Now Online: Landmarks of Early Western Typography
From Gutenberg to Granjon, new additions to the Online Archive represent major developments in letterpress printing.
In her recent update, librarian Kate Long mentioned the ways we use the Archive as a teaching tool, especially in our Survey of Type History for the MFA Design program at the California College of the Arts. Now in its third year, the course tells the story of design firsthand through a curated selection of artifacts from our collection. This year, of course, the pandemic is forcing us to meet remotely, which means we’re prioritizing key historical objects for digitization and virtual presentation. The beauty of this pivot is that everyone benefits – even those who aren’t master’s students – because the Online Archive is open to all. As a taste, here are a few recent additions to the site that represent typographic milestones over the first 150 years of letterpress printing.
Our “Book of Deuteronomy” leaf comes from one of the imperfect copies of Gutenberg’s original printing that were disbound and dispersed in 1920. It includes a 1921 biographical essay by author and book collector Alfred Edward Newton. Gutenberg’s book famously represents the first practical example of movable type in the western world. We often show it next to a manuscript Bible leaf made just a few years before, to demonstrate how closely Gutenberg sought to mimic the traditional page layout and scribal handwriting of the time. While main text was printed with type, the colored initials, chapter numbers, and other illuminations were still applied by hand.
The roman typeface, by Nicholas Jenson in Venice, is the best known archetype of the oldstyle or “Venetian” serif, and remained influential for hundreds of years. Twentieth-century revivals include Centaur and Adobe Jenson. Caesaris Commentariorum Liber Primus de Bello Gallico (Caesar’s commentaries on the Gallic War) offers a good example of Jenson’s fine punchcutting (type design) and printing. This book, along with the Nuremberg Chronicle and Hypnerotomachia Poliphilii (below), make up a significant trio of incunabules (books printed before 1501) in our collection.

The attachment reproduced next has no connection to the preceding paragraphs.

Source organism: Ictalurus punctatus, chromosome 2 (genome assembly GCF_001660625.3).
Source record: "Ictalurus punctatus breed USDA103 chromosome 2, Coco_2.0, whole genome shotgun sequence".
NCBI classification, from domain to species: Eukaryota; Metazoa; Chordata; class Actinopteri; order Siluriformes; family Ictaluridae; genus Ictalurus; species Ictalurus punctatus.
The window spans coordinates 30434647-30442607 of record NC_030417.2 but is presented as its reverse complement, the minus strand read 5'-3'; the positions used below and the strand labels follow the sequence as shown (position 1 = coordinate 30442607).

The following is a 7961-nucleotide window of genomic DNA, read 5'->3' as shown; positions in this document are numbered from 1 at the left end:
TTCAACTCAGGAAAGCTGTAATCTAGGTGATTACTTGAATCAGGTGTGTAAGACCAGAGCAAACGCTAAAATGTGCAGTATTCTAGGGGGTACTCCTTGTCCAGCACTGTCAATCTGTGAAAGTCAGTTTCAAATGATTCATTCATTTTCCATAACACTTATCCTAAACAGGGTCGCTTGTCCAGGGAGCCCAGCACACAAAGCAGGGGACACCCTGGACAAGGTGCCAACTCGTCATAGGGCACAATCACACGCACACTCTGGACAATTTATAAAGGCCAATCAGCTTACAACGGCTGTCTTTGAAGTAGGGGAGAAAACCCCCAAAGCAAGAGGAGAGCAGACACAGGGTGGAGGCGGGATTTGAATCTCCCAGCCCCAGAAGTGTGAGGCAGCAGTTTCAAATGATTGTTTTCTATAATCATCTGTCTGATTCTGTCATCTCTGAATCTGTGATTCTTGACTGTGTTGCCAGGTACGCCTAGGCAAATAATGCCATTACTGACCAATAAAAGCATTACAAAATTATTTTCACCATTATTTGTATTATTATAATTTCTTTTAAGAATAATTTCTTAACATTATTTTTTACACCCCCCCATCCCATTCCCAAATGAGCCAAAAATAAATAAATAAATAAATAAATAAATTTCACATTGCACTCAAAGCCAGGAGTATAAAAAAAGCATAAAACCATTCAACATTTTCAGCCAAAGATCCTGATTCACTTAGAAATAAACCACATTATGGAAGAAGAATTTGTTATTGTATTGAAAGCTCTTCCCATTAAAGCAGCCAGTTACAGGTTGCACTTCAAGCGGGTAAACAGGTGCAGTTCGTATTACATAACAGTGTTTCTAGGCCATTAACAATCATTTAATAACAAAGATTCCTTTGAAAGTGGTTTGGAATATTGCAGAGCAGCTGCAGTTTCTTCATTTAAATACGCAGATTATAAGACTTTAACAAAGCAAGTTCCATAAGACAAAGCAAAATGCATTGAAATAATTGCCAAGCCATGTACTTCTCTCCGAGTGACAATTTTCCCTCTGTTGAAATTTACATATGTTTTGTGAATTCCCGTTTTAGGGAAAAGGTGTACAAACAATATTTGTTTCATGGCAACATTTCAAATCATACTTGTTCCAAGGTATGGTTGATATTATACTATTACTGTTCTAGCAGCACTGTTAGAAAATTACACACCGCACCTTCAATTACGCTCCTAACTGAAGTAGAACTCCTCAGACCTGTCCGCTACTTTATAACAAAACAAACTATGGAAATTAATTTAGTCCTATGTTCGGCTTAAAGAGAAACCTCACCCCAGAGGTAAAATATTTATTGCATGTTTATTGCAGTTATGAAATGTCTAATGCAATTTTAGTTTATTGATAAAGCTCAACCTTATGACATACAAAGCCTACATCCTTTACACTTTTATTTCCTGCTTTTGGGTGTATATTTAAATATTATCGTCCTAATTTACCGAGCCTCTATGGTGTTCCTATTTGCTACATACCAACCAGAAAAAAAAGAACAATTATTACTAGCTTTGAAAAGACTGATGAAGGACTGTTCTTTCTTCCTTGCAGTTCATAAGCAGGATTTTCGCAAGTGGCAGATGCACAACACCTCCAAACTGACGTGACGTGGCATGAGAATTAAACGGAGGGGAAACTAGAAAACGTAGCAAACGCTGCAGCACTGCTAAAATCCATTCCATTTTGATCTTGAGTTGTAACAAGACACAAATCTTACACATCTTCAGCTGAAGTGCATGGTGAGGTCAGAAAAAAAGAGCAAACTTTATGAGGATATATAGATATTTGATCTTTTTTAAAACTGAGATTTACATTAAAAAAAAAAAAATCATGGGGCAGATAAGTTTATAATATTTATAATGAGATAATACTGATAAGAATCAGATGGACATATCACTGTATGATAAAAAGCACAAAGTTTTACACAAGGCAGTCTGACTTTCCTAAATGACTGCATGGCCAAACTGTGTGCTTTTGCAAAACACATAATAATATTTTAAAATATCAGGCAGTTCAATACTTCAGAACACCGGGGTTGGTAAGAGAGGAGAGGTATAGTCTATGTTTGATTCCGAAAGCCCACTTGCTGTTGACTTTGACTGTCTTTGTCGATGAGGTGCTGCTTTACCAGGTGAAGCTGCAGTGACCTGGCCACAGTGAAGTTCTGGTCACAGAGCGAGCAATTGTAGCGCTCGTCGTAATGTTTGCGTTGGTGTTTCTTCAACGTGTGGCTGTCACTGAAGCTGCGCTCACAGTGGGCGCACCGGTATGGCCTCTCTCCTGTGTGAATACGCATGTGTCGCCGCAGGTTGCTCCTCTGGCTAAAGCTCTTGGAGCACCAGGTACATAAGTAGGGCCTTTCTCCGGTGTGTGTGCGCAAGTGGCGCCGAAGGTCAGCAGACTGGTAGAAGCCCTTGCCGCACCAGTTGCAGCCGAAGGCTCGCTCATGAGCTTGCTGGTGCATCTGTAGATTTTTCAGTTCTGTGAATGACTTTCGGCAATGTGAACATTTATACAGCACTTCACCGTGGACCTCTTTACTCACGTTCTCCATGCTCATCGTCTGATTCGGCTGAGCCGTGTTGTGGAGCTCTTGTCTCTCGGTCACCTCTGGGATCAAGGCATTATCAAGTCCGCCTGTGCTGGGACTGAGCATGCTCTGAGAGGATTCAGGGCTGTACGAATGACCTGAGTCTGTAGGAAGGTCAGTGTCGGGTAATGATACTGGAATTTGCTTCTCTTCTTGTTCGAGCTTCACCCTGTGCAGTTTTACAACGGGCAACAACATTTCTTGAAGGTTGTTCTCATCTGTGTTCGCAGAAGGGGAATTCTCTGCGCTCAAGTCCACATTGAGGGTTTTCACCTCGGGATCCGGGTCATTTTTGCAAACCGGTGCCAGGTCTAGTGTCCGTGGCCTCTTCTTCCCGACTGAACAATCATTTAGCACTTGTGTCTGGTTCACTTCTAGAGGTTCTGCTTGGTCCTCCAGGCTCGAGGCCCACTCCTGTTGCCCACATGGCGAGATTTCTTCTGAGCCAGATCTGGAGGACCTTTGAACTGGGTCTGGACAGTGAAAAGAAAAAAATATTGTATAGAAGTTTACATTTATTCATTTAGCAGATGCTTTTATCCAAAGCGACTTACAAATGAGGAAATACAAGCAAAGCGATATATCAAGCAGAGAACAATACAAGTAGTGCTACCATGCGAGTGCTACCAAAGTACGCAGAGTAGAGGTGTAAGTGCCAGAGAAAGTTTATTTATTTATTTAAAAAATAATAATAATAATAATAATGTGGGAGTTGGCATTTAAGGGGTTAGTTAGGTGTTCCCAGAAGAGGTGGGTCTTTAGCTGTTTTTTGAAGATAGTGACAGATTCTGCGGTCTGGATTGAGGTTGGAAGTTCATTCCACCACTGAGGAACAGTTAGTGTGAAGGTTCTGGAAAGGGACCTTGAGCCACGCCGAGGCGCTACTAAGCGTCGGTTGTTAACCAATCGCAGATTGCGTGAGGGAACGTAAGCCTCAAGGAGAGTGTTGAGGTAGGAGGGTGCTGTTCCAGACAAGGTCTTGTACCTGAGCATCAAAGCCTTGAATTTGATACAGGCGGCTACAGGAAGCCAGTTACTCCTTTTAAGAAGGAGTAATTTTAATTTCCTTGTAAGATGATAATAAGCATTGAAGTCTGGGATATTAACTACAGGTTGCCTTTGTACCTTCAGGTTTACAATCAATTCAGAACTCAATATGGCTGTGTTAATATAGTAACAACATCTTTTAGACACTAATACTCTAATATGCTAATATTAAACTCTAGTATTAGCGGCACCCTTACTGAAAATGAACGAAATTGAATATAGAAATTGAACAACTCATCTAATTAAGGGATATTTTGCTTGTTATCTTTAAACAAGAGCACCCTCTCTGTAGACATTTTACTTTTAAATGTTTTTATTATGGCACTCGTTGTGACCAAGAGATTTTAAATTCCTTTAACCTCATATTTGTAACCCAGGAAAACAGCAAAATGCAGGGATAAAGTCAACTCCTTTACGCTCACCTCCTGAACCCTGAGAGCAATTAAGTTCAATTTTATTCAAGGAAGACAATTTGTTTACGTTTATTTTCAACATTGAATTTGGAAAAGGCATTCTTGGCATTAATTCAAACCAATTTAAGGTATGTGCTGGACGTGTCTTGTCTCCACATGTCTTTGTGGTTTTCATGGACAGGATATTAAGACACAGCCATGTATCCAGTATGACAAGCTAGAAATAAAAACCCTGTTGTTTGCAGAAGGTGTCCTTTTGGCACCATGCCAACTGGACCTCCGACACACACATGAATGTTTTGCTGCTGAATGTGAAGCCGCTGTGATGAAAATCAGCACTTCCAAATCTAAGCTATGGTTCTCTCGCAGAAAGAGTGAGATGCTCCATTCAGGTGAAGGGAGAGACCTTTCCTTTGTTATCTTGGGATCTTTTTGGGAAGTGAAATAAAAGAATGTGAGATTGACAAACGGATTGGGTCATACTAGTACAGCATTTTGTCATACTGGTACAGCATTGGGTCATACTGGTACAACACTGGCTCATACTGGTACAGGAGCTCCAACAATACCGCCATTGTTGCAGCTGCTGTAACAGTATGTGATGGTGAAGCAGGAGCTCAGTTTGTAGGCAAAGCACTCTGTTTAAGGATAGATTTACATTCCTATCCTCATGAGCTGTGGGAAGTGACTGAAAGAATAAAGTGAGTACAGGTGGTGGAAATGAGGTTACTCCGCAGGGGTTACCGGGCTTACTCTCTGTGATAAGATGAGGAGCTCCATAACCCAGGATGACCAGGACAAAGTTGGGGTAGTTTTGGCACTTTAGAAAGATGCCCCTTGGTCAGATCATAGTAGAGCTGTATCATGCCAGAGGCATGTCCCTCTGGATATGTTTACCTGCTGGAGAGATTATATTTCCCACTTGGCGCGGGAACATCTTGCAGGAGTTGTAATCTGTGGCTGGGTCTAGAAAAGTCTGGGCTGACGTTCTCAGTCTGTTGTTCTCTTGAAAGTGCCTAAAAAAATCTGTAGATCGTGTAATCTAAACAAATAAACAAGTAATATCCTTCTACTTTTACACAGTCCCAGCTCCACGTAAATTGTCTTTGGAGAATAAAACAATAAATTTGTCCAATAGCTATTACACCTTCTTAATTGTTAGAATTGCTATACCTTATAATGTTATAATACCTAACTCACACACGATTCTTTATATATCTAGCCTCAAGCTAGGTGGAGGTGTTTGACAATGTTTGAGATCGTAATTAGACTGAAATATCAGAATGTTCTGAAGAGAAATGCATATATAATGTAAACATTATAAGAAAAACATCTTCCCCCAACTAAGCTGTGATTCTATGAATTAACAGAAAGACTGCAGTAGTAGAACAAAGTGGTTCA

Hypnerotomachia Poliphili is a romance and allegory beautifully printed by Aldus Manutius. The book’s 168 illustrations depict the fantastical dreams of the central character Poliphili which elegantly complement the typography. The type — known for its quality and clarity — was cut by Francesco Griffo and was a template for many classic 20th-century book faces, such as Monotype’s Poliphilus (a direct revival) and Bembo (a reinterpretation). It is expertly set and printed, offering our visitors a tangible glimpse at one of the best examples of an early roman. The spread shown above contrasts an illustration using the type (left) with an illustration using woodcut lettering (right).
This book is set in one of the earliest and narrowest italic typefaces, designed by Arrighi, a scribe in the papal chancery. The text presents Gian Giorgio Trissino’s idea for a new orthography, resulting in the appearance of characters, like ω, where you would not expect them. The spread shown above includes an uncommon example of a type specimen at the end of the book, emphasizing that many of the “scholar printers” of this period were not only designing books, but also the type that appears in them. Arrighi’s work inspired many italic companions to 20th-century Venetian revivals, such as Blado (paired with Poliphilus), Arrighi (paired with Centaur), Adobe Jenson’s Swash Italic, and Requiem.
This record of the Genoese Senate showcases two masters at work: Dutch printer Christophe Plantin and French punchcutter Robert Granjon. The text opens with a sharp and vibrant italic flaunting many ligatures (two letters combined into one form, such as st) and decorative swash glyphs (such as M). Granjon’s type — often paired with Jean Jannon’s romans (sometimes misnamed “Garamonds”) — was a significant model for italics over the next five centuries.
— Stephen Coles, Associate Curator & Editorial Director
- John Boardley, Typographic Firsts
- Riccardo Olocco on early roman type
- Stan Knight, Historical Types: From Gutenberg to Ashendene
- Philip Meggs, Revival of the Fittest
- James Mosley, “Garamond or Garamont?”
- Paul Shaw, Revival Type: Digital Typefaces Inspired by the Past
- Hendrik D. L. Vervliet, The Palaeotypography of the French Renaissance